Helping the Sap Run
Since 1888, this manufacturer has had the backs of North America’s maple producers
by Virginia Lindauer Simmon
In 2015, Bradley Gillilan took over as president of Leader Evaporator Co., the Swanton manufacturer he joined in 2000. But he’s not the only Gillilan to be employed there.
Bradley Gillilan isn’t kidding when he says that Leader Evaporator supplies everything a maple producer needs for doing business, from tapping the tree to finished goods on the shelf. Besides the “bright annealed stainless steel” evaporators and reverse-osmosis machines manufactured in the company’s Swanton plant, Leader makes plastic tubing of various diameters and a number of evaporator and sugaring accessories, and sells signs, packaging, candy molds, papers for wrapping things, bags, boxes, cans, glass containers ...
“We have over 12,000 SKU [stock keeping unit] numbers for products,” Gillilan says, adding, “The wife of one of our sugar makers calls the factory a ‘candy store for adults’ because they can come here and pick up all the accoutrements they need or want for their business.” Leader has customers in 23 states and four Canadian provinces.
The company moved into its 86,000-square-foot corporate headquarters (office, factory, warehouse, showroom, and store) in January of 2006. The Swanton property also features a 21,000-square-foot testing and plastic extrusion facility and a woods where visiting producers can see Leader’s model setup. A Rutland location contains a small manufacturing operation and a factory store.
In a corridor hangs a large painting of a person boiling sap using the company’s original model (the Pleasure Model Evaporator), signed with the initials MAD. It was discovered in a Rutland art gallery years ago by one of the company’s owners, who bought it for himself and eventually gave it to the company. Nobody has yet been able to identify the artist.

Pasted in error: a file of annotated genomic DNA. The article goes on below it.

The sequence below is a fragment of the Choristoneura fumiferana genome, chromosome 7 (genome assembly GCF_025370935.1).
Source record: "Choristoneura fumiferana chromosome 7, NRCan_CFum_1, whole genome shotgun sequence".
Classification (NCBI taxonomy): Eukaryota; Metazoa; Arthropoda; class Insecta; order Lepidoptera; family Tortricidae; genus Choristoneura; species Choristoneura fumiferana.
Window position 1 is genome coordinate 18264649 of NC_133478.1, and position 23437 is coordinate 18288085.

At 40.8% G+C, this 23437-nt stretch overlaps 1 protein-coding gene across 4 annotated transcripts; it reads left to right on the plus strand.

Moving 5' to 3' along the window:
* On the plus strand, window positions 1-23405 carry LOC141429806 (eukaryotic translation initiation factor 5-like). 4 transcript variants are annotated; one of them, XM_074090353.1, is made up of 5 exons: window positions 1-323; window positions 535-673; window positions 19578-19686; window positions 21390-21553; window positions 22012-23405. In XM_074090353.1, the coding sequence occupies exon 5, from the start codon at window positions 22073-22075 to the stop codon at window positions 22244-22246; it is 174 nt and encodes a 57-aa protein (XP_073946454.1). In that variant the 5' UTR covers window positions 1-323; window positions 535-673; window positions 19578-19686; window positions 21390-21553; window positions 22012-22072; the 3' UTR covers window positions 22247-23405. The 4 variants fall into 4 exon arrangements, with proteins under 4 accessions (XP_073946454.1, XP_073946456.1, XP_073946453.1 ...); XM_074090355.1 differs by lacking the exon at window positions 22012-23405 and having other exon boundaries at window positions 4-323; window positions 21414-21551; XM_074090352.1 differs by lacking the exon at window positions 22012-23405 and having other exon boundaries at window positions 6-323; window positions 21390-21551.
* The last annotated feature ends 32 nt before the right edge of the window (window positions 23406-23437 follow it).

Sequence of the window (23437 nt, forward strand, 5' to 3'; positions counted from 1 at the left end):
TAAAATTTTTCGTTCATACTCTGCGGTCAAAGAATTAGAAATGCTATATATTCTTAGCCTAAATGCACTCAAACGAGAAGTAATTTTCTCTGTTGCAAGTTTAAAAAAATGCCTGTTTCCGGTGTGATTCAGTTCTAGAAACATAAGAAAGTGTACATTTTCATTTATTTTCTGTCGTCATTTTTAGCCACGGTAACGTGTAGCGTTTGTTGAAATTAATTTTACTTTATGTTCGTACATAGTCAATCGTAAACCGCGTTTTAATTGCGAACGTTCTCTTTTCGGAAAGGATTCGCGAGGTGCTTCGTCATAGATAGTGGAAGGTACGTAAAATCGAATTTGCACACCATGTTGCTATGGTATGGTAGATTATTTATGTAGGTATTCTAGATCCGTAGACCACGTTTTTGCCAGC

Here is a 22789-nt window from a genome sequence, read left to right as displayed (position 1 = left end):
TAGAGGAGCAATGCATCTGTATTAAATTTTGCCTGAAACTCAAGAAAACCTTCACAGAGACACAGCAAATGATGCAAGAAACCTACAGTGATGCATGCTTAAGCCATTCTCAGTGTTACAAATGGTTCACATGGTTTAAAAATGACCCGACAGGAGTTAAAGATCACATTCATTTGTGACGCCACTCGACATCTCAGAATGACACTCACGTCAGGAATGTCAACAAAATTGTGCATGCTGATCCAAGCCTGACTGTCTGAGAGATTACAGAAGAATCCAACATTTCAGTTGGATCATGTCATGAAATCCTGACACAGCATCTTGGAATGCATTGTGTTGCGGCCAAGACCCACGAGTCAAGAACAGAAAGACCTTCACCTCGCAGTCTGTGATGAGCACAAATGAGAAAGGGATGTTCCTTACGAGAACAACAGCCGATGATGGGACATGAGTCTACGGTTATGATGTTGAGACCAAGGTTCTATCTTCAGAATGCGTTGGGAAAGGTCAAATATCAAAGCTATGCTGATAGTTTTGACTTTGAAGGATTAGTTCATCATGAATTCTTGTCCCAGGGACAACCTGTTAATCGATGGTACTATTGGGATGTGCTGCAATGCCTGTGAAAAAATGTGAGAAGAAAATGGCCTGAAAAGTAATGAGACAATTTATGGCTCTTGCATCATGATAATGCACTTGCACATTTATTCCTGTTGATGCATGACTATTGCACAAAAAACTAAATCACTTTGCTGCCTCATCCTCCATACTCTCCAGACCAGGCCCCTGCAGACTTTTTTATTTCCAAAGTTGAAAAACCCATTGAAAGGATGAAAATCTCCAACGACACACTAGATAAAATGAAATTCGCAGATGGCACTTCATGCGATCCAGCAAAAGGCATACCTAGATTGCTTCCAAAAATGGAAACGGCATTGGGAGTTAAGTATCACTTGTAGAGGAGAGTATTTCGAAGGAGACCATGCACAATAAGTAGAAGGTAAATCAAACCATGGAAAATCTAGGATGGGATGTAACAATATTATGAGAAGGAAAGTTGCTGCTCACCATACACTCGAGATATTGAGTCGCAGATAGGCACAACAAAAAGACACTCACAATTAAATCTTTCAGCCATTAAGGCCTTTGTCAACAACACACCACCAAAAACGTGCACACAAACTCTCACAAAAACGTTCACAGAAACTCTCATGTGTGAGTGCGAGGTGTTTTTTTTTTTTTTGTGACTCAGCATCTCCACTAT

Among a display of photos and implements at the Swanton headquarters is a photograph of a group of workers that includes Gillilan’s grandfather, who worked in manufacturing for a number of years. His father, Bruce, a vice president, has been involved with the company most of his adult life, first as a salesman, and currently as manager of the sales department.
“I’ve known Brad pretty near all his life,” says Damian Branon, the proprietor of Branon Shady Maples in Pittsfield and a member of the Leader Evaporator board of directors. Branon’s father was the company’s president for a brief period, and his family was one of the original owners to buy stock in the company.
“There’s no question that Brad’s heart is into Leader Evaporator like no other,” Branon says. “You’re talking three generations there. He’s very ambitious, certainly highly educated, his management skills are unique, and he’s a firm believer in the company. I think he’ll do just fine.”
It’s logical that Leader is the largest U.S. manufacturer of equipment for producing maple syrup. Vermont is the Number One maple producer in the United States, and Canada produces 75 percent of the world’s syrup. “Franklin County is the epicenter,” says Gillilan.
The company has a deep history in Vermont, starting in 1888 when William Burt founded it in Enosburg Falls. Burt moved the company to Burlington in the early 20th century to take advantage of better shipping facilities, among other reasons, says Gillilan.
Burt died in 1955, and his widow ran things until 1963, when a group of the company’s employees and dealers formed a corporation to buy it from her. A couple of years later, Gillilan says, “they took on a group of investors of the George Soule Co. in St. Albans and moved the operation there. We were there until 2006.”
During that time, the company bought several other companies, “and some of those are still part of our offerings as products we develop,” he says. “For example, Spring Tech Osmosis was purchased, and we still use the Spring Tech brand today. We also purchased the G.H. Grimm Co., which was headquartered in Rutland, and we still have that facility. Part of that purchase was the Lamb Natural Flow Tubing Co. We still make our own tubing.”
Ownership (currently 16 stockholders) covers several maple-producing states as far west as Michigan; all of them at this time are maple syrup producers, equipment dealers, or employees.
In 2014, Leader began producing its own RO (reverse osmosis) machines, equipment that used to be made by others to its specifications. And in October 2015, a 12,000-square-foot factory/direct outlet center and distribution center was opened in Holcombe, Wisconsin.
Gillilan’s enthusiasm for the company is almost palpable as he leads a tour of the facility. It’s clear that he’s a perfect company man, although working for Leader Evaporator was not in his original plans.